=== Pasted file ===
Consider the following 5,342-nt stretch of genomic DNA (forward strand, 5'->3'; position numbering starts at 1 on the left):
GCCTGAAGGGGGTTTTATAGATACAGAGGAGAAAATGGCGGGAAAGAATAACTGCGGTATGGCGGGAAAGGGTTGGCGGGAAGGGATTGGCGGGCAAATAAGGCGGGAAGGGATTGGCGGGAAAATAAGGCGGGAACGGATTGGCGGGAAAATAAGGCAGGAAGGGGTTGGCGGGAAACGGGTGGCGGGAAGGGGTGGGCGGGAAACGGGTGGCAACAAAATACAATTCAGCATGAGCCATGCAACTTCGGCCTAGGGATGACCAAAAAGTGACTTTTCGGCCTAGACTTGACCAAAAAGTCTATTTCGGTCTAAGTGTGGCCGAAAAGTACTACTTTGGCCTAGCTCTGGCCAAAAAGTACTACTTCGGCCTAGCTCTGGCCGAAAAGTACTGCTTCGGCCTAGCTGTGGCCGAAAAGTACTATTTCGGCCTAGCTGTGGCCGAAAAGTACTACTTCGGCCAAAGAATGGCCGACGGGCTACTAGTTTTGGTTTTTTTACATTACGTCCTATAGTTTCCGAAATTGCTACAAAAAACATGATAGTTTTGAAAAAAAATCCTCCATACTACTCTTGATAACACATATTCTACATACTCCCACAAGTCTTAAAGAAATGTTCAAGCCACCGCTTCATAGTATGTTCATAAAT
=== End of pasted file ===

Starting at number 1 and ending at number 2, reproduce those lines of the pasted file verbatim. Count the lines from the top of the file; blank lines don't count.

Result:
Consider the following 5,342-nt stretch of genomic DNA (forward strand, 5'->3'; position numbering starts at 1 on the left):
GCCTGAAGGGGGTTTTATAGATACAGAGGAGAAAATGGCGGGAAAGAATAACTGCGGTATGGCGGGAAAGGGTTGGCGGGAAGGGATTGGCGGGCAAATAAGGCGGGAAGGGATTGGCGGGAAAATAAGGCGGGAACGGATTGGCGGGAAAATAAGGCAGGAAGGGGTTGGCGGGAAACGGGTGGCGGGAAGGGGTGGGCGGGAAACGGGTGGCAACAAAATACAATTCAGCATGAGCCATGCAACTTCGGCCTAGGGATGACCAAAAAGTGACTTTTCGGCCTAGACTTGACCAAAAAGTCTATTTCGGTCTAAGTGTGGCCGAAAAGTACTACTTTGGCCTAGCTCTGGCCAAAAAGTACTACTTCGGCCTAGCTCTGGCCGAAAAGTACTGCTTCGGCCTAGCTGTGGCCGAAAAGTACTATTTCGGCCTAGCTGTGGCCGAAAAGTACTACTTCGGCCAAAGAATGGCCGACGGGCTACTAGTTTTGGTTTTTTTACATTACGTCCTATAGTTTCCGAAATTGCTACAAAAAACATGATAGTTTTGAAAAAAAATCCTCCATACTACTCTTGATAACACATATTCTACATACTCCCACAAGTCTTAAAGAAATGTTCAAGCCACCGCTTCATAGTATGTTCATAAAT